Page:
“Deftly documented. . . . [Fromson] knows something about digging into the roots of a good story. . . . [Hitting the Jackpot] is a story that leaves you shaking your head, sometimes in amazement, sometimes in chagrin.” John P. Mello Jr., The Boston Globe
Hitting the Jackpot
The Inside Story of the Richest Indian Tribe in History
978-0-8021-4171-2 • $14.00 • Paperback • Sep. 2004
A bracing work of investigative journalism into the lucrative world of Indian casino gaming, the wheelings and dealings behind America's most controversial Indian tribe, and the highest-grossing casino in the world
From Connecticut and Maine to California, the explosion of Indian tribes with massive gambling operations has prompted a fierce nationwide debate. Hitting the Jackpot reveals the true story of how the Mashantucket Pequots of Connecticut became the richest Indian tribe in history.
In 1635, the first Puritans migrated from Massachusetts Bay to the colony of Connecticut. By 1637, Puritan settlers in Connecticut were at war with the Pequot Indian tribe. In retaliation for a Pequot raid, Captain John Mason led an assembled militia of English and Indian allies in a predawn attack on a Pequot fort that left over four hundred Pequots dead. Within two years, the Pequot tribe was all but extinguished, and it would remain that way for the next 350 years.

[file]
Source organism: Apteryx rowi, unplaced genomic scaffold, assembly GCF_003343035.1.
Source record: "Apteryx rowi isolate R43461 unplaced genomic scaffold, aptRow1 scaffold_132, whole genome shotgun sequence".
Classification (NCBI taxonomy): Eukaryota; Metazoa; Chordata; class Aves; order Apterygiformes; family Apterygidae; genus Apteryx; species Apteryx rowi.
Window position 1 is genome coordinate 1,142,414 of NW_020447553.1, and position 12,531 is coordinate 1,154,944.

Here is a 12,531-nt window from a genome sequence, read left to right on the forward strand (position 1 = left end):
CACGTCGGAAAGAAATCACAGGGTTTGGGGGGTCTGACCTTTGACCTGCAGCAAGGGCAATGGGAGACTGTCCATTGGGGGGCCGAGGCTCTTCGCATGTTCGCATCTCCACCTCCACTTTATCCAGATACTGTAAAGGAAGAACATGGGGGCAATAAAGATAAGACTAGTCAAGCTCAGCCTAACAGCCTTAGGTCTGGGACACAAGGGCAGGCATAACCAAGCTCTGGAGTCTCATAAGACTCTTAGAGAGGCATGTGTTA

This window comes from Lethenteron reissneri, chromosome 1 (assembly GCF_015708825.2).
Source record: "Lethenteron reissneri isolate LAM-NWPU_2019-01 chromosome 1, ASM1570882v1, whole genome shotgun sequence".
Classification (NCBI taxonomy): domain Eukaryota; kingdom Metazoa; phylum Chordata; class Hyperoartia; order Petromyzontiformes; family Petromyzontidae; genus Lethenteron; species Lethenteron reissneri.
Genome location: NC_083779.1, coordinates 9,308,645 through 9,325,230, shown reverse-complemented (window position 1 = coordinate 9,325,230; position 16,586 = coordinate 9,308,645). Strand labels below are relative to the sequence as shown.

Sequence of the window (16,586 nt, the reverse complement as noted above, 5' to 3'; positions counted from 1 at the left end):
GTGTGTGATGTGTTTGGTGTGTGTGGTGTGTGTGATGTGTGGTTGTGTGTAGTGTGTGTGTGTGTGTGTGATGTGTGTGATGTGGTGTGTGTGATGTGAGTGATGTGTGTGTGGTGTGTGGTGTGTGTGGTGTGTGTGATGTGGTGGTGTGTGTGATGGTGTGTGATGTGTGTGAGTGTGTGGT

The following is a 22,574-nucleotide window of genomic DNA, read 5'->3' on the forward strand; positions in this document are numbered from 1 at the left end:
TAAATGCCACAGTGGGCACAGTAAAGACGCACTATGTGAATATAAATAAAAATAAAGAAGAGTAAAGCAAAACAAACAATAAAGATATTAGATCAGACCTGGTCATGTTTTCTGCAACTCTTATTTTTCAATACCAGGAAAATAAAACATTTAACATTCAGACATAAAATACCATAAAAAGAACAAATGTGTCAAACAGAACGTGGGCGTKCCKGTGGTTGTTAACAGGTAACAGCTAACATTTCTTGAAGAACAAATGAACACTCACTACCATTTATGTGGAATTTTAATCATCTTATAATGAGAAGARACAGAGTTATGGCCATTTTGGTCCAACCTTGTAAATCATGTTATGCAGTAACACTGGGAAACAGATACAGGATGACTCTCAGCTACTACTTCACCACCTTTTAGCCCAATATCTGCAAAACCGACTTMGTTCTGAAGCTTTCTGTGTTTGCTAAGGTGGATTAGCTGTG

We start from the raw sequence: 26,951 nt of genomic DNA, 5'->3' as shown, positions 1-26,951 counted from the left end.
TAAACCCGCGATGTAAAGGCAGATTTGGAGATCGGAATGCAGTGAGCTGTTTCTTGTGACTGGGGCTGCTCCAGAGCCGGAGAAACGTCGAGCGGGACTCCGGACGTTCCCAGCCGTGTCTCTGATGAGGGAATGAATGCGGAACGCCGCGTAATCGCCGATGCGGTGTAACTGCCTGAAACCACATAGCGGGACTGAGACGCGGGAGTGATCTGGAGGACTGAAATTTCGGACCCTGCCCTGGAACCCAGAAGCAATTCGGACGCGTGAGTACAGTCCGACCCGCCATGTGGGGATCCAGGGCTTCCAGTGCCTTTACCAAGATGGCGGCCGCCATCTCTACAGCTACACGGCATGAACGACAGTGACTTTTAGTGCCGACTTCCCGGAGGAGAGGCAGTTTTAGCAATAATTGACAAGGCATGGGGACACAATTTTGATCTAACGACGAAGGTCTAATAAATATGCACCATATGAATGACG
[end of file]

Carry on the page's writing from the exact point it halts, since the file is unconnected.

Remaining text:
In 1973, the last remaining descendant of the Pequots to live on the tribal reservation, Elizabeth George Plouffe, passed away, but not before imparting advice to her grandson Richard "Skip" Haywood: "Hold on to the land." These words would instigate a thirty-year legal and political drama that would lead Hayward and his relatives to re-create the Pequot tribe and become the richest Indians in history. How it happened is the subject of Brett Duval Fromson's Hitting the Jackpot.
The culmination of a three-year investigation, Fromson's book uncovers a labyrinthine tale of legal maneuverings, back-room political dealings, and ethnic reinvention. Fromson details the step-by-step process by which today's Pequots gained tribal recognition, hired top lawyers to claim thousands of acres of land, exploited a state law meant for church yard sales to gain the right to open Foxwoods, now a $1.2 billion-a-year operation, and distilled the barest traces of Pequot lineage into a full-fledged tribe with over six hundred tribal members, a yearly powwow that offers the biggest cash prizes in America, and a $250 million museum, one of the costliest in American history.
As controversy over Indian casino gambling sweeps across the United States, Hitting the Jackpot reveals the true story of how the Mashantucket Pequots of Connecticut became the richest Indian tribe in history.